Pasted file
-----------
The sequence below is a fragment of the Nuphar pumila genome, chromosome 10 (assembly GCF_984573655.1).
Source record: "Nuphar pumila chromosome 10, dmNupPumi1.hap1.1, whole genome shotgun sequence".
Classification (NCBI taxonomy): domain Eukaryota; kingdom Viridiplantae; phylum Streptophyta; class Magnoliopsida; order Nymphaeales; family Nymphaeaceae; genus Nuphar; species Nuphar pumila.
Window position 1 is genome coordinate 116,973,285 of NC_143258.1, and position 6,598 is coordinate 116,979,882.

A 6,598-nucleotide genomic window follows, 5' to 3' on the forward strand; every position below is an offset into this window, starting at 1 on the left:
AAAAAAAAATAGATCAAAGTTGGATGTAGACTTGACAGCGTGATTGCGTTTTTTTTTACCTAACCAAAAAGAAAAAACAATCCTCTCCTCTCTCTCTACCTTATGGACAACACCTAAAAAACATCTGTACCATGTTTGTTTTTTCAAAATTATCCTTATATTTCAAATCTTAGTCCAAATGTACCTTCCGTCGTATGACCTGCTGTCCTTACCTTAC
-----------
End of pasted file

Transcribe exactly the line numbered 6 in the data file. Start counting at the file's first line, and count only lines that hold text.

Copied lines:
AAAAAAAAATAGATCAAAGTTGGATGTAGACTTGACAGCGTGATTGCGTTTTTTTTTACCTAACCAAAAAGAAAAAACAATCCTCTCCTCTCTCTCTACCTTATGGACAACACCTAAAAAACATCTGTACCATGTTTGTTTTTTCAAAATTATCCTTATATTTCAAATCTTAGTCCAAATGTACCTTCCGTCGTATGACCTGCTGTCCTTACCTTAC